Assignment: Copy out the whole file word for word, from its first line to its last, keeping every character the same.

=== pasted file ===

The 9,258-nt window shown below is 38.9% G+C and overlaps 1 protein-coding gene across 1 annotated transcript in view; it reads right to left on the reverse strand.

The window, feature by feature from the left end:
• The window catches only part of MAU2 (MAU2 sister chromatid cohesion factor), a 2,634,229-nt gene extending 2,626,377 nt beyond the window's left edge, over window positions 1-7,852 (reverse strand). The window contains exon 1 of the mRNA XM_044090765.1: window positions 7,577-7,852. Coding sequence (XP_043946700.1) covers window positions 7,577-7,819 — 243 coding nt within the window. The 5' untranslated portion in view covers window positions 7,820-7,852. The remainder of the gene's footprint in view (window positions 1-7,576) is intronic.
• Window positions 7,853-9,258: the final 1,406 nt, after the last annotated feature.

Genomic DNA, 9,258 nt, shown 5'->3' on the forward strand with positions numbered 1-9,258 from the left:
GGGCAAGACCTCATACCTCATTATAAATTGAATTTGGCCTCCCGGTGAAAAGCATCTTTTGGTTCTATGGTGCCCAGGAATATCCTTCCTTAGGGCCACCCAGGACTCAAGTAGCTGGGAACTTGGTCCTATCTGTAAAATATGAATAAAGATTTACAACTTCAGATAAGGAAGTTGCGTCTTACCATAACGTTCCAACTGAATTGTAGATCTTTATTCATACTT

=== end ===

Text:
The 9,258-nt window shown below is 38.9% G+C and overlaps 1 protein-coding gene across 1 annotated transcript in view; it reads right to left on the reverse strand.

The window, feature by feature from the left end:
• The window catches only part of MAU2 (MAU2 sister chromatid cohesion factor), a 2,634,229-nt gene extending 2,626,377 nt beyond the window's left edge, over window positions 1-7,852 (reverse strand). The window contains exon 1 of the mRNA XM_044090765.1: window positions 7,577-7,852. Coding sequence (XP_043946700.1) covers window positions 7,577-7,819 — 243 coding nt within the window. The 5' untranslated portion in view covers window positions 7,820-7,852. The remainder of the gene's footprint in view (window positions 1-7,576) is intronic.
• Window positions 7,853-9,258: the final 1,406 nt, after the last annotated feature.

Genomic DNA, 9,258 nt, shown 5'->3' on the forward strand with positions numbered 1-9,258 from the left:
GGGCAAGACCTCATACCTCATTATAAATTGAATTTGGCCTCCCGGTGAAAAGCATCTTTTGGTTCTATGGTGCCCAGGAATATCCTTCCTTAGGGCCACCCAGGACTCAAGTAGCTGGGAACTTGGTCCTATCTGTAAAATATGAATAAAGATTTACAACTTCAGATAAGGAAGTTGCGTCTTACCATAACGTTCCAACTGAATTGTAGATCTTTATTCATACTT